At the end of the culinary feast, we offer a delicacy in the form of piaszczańska sausage, which is registered in the EU system of protected designations of origin and protected geographical indications, as well as traditional specialties guaranteed. According to legend, this pork specialty cured in herb marinade and rock salt used to be was delivered to the Wawel Royal Table. The addition of herbs distinguishes piaszczańska sausage from other sausages, because in Poland spices other than salt, pepper and garlic aren't usually added to the production of sausages.

However, Foothills are distinguished by much more than just regional flavours. Bobowa is famous for the International Bobbin Lace Festival, and every year in Dobczyce there is a peculiar event called “Grazing in Dobczyce”. The name comes from the old name of the local population, which was called koziorze (goatherds). This feast associated with colourful procession is accompanied, among others, with competition for the prettiest goat, vintage vehicle shows, charity events, sports competitions and culinary tastings. Just before Easter it is worth coming to Lipnica Murowana, where the competition for the highest palm is organized – the record palms can reach several meters!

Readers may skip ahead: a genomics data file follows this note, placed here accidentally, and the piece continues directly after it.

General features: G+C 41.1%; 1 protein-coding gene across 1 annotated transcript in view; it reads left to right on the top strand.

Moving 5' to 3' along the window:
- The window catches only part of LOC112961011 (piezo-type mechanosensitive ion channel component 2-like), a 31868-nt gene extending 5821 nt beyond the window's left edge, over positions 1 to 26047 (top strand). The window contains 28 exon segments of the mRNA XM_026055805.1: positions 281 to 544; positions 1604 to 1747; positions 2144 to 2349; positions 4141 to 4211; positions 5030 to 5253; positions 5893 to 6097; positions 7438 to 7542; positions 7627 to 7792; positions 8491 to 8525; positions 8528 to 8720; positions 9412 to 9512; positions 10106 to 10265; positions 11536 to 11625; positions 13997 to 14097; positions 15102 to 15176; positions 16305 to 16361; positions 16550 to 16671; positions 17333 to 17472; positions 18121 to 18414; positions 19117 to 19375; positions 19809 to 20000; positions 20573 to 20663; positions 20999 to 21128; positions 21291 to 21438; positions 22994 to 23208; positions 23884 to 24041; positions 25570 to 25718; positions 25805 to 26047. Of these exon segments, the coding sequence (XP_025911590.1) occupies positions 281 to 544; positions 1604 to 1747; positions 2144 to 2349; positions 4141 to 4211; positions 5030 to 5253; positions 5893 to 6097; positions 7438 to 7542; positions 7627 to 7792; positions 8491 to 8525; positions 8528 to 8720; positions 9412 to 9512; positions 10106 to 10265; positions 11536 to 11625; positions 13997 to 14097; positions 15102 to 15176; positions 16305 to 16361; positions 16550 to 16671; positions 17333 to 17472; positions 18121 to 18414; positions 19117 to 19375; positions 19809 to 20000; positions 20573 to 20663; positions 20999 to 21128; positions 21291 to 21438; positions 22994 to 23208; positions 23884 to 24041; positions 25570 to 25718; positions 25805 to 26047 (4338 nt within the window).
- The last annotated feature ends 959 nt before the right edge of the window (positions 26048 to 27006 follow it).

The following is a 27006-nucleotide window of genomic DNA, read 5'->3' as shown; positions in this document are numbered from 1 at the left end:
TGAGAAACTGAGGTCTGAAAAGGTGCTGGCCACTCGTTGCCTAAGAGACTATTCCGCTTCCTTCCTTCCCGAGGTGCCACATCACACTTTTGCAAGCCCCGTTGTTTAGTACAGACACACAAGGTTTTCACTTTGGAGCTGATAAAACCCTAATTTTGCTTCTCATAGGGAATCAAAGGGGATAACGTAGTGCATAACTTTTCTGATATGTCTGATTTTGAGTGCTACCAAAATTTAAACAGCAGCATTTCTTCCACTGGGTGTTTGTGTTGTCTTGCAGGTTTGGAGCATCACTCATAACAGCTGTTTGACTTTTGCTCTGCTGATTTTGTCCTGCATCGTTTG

For music lovers, we recommend the Kromer Festival in Biecz, during which historical interiors resound with early music performed on historical instruments. Remaining in the area of music, we can recommend another attraction, namely the educational concert CHOPINspired – a unique project showing the enormous influence of Frederic Chopin's work on both Polish and foreign composers.

If you are looking for interesting objects for photography, it's worth paying attention to the 3D painting “Salt World” on the Wieliczka Market Square - currently the largest image of this type in Poland. It contains characteristic fragments of real interiors of Wieliczka salt mines (e.g. St Kinga's Chapel) specifically arranged and seen in a huge rock chasm.